With their first legislative priority on its way to final passage this week, Democrats are looking to the future. They have a slew of ambitious goals, but with only 50 votes in the Senate, there are many items they simply aren’t able to advance without Republican support under the chamber’s current rules. That’s because the Senate has a 60-vote threshold for passage of most bills. Known as the filibuster, Republicans can use the procedural hurdle while in the minority to block bills they don’t support. Democrats would have to persuade 10 Republicans on a given bill in order to pass it over the filibuster. That’s why they used budget reconciliation, a special process that bypasses the 60-vote threshold, to pass the coronavirus relief legislation. But reconciliation can be used only sparingly because of its procedural requirements–experts say the option is most likely available to Democrats only two more times before the 2022 midterm elections—and it has stricter rules about what kind of provisions can be included.
Many congressional Democrats have expressed openness to changing the Senate rules and potentially doing away with the 60-vote threshold altogether to open up their options for major priorities like election reform, criminal justice legislation, and raising the federal minimum wage. Republicans have had members of their own party, including former President Donald Trump, push for a similar move in the past, but Senate GOP leaders resisted it when they were in the majority.
Ending the filibuster in this Congress would require only 50 votes, with Vice President Kamala Harris acting as tiebreaker. Democrats don’t have enough support to do that yet: Sen. Joe Manchin of West Virginia and Kyrsten Sinema of Arizona have both expressed opposition to scrapping the rule. Manchin has been especially adamant about his position, telling reporters in colorful terms recently that he will never support ending the filibuster.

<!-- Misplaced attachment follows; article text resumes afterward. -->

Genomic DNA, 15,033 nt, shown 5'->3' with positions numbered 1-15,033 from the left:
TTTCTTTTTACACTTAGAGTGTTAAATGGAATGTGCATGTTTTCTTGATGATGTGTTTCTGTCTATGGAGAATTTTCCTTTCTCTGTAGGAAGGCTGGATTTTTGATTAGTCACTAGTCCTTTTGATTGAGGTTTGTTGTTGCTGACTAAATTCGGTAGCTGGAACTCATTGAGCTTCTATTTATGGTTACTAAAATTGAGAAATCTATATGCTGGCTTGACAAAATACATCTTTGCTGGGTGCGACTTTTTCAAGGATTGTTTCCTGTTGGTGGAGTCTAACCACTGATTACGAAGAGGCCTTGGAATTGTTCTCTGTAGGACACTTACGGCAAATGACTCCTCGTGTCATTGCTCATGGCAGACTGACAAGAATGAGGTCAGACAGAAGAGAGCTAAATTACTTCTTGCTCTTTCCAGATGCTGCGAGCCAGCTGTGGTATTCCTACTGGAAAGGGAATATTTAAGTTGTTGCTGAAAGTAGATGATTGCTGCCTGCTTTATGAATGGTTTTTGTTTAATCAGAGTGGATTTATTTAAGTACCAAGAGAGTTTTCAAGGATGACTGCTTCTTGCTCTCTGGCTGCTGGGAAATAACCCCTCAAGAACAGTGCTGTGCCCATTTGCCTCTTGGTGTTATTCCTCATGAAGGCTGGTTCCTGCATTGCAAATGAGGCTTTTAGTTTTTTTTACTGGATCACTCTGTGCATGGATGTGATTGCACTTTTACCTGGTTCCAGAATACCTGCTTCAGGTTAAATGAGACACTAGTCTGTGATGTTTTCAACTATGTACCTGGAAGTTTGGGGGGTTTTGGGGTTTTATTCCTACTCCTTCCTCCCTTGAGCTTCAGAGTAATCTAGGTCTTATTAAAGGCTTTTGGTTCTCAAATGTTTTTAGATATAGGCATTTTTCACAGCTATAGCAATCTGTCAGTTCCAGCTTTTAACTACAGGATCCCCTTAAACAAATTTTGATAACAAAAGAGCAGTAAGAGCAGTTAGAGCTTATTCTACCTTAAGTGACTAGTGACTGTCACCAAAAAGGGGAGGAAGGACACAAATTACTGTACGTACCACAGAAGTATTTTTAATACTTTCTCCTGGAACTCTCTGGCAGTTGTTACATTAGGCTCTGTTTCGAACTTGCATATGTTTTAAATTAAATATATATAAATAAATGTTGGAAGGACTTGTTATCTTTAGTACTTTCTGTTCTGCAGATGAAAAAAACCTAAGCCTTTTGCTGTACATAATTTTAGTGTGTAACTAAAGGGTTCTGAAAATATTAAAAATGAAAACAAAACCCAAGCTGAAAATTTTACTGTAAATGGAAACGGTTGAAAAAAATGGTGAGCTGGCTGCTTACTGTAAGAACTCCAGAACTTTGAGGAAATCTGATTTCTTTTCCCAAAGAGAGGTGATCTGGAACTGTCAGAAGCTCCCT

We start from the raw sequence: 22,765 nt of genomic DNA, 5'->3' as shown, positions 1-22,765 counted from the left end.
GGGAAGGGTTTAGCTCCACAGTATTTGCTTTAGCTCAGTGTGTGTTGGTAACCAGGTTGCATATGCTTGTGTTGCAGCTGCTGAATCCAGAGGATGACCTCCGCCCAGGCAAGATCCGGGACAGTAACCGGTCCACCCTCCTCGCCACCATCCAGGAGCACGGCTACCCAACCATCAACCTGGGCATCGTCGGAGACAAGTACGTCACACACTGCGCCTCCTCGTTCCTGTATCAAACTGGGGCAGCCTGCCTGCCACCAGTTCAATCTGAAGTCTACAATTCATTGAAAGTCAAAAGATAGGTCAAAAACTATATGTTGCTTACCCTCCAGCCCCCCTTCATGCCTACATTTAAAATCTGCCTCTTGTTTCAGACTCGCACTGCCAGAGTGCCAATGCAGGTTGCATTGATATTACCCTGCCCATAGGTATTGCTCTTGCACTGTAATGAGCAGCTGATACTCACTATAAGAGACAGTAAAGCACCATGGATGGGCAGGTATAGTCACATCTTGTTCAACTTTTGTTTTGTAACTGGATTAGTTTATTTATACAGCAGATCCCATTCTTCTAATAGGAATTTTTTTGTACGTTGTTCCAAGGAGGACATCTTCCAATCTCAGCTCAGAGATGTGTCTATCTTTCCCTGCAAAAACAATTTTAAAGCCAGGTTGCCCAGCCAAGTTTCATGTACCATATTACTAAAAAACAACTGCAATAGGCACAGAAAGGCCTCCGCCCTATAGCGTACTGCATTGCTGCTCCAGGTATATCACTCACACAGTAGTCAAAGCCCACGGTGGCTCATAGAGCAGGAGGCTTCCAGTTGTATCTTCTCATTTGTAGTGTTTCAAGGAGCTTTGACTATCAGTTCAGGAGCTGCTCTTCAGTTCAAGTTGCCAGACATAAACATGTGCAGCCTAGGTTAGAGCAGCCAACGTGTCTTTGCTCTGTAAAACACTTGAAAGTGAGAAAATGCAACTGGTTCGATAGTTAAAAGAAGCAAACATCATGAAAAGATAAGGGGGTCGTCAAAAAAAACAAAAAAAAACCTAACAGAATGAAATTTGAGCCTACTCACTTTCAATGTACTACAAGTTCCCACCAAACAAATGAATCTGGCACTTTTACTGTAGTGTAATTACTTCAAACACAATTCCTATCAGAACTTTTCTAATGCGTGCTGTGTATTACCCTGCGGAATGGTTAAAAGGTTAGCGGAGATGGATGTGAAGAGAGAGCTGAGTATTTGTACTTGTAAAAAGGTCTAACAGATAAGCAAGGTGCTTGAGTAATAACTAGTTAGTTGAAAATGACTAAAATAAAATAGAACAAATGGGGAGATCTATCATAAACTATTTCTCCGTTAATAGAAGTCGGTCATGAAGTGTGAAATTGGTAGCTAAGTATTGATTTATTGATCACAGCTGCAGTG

But Manchin said during interviews with Fox News and NBC over the weekend that he might be open to a different change.
“The filibuster should be painful. It really should be painful, and we’ve made it more comfortable over the years,” he said. “Maybe it has to be more painful.”
He said the Senate could make senators “stand there and talk” if they are filibustering a bill. “I’m willing to look at any way we can, but I’m not willing to take away the involvement of the minority,” he added.
Moving to such a “talking filibuster” would mean dramatic changes for the institution: Members of the minority party would be able to filibuster a bill only as long as they are willing to speak on the floor. If they eventually give up, the Senate would proceed with considering the legislation with a simple majority vote. Manchin has supported a similar move in the past, but his recent remarks showed Democrats itching for a rules change how they could take a more targeted approach than simply eliminating the filibuster altogether.
Experts have shared doubts about the idea, though. Matt Glassman, a senior fellow at Georgetown University’s Government Affairs Institute, emphasized that Republicans would be able to hold the Senate floor for a long time if they wanted to under such a rules change. While that unfolds, he said, the Senate would not be able to address any other business.